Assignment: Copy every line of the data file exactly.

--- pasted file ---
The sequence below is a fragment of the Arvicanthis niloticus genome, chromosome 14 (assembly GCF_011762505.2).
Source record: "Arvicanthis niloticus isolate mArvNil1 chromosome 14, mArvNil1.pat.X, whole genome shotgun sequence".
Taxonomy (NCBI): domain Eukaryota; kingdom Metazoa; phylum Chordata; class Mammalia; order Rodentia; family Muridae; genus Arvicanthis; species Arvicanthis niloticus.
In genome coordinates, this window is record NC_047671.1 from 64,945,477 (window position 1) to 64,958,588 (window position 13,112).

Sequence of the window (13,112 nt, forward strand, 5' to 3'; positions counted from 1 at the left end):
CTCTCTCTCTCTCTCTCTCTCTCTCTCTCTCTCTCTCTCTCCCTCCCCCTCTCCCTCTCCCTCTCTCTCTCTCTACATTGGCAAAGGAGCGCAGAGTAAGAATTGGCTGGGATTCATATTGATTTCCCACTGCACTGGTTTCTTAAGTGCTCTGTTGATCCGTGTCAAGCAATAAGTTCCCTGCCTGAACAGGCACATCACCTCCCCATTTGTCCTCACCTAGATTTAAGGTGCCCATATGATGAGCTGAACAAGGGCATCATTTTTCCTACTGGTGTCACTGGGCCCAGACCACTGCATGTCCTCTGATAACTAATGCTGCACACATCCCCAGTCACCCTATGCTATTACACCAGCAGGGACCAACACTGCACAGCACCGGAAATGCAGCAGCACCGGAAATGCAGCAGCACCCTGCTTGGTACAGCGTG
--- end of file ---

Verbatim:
The sequence below is a fragment of the Arvicanthis niloticus genome, chromosome 14 (assembly GCF_011762505.2).
Source record: "Arvicanthis niloticus isolate mArvNil1 chromosome 14, mArvNil1.pat.X, whole genome shotgun sequence".
Taxonomy (NCBI): domain Eukaryota; kingdom Metazoa; phylum Chordata; class Mammalia; order Rodentia; family Muridae; genus Arvicanthis; species Arvicanthis niloticus.
In genome coordinates, this window is record NC_047671.1 from 64,945,477 (window position 1) to 64,958,588 (window position 13,112).

Sequence of the window (13,112 nt, forward strand, 5' to 3'; positions counted from 1 at the left end):
CTCTCTCTCTCTCTCTCTCTCTCTCTCTCTCTCTCTCTCTCCCTCCCCCTCTCCCTCTCCCTCTCTCTCTCTCTACATTGGCAAAGGAGCGCAGAGTAAGAATTGGCTGGGATTCATATTGATTTCCCACTGCACTGGTTTCTTAAGTGCTCTGTTGATCCGTGTCAAGCAATAAGTTCCCTGCCTGAACAGGCACATCACCTCCCCATTTGTCCTCACCTAGATTTAAGGTGCCCATATGATGAGCTGAACAAGGGCATCATTTTTCCTACTGGTGTCACTGGGCCCAGACCACTGCATGTCCTCTGATAACTAATGCTGCACACATCCCCAGTCACCCTATGCTATTACACCAGCAGGGACCAACACTGCACAGCACCGGAAATGCAGCAGCACCGGAAATGCAGCAGCACCCTGCTTGGTACAGCGTG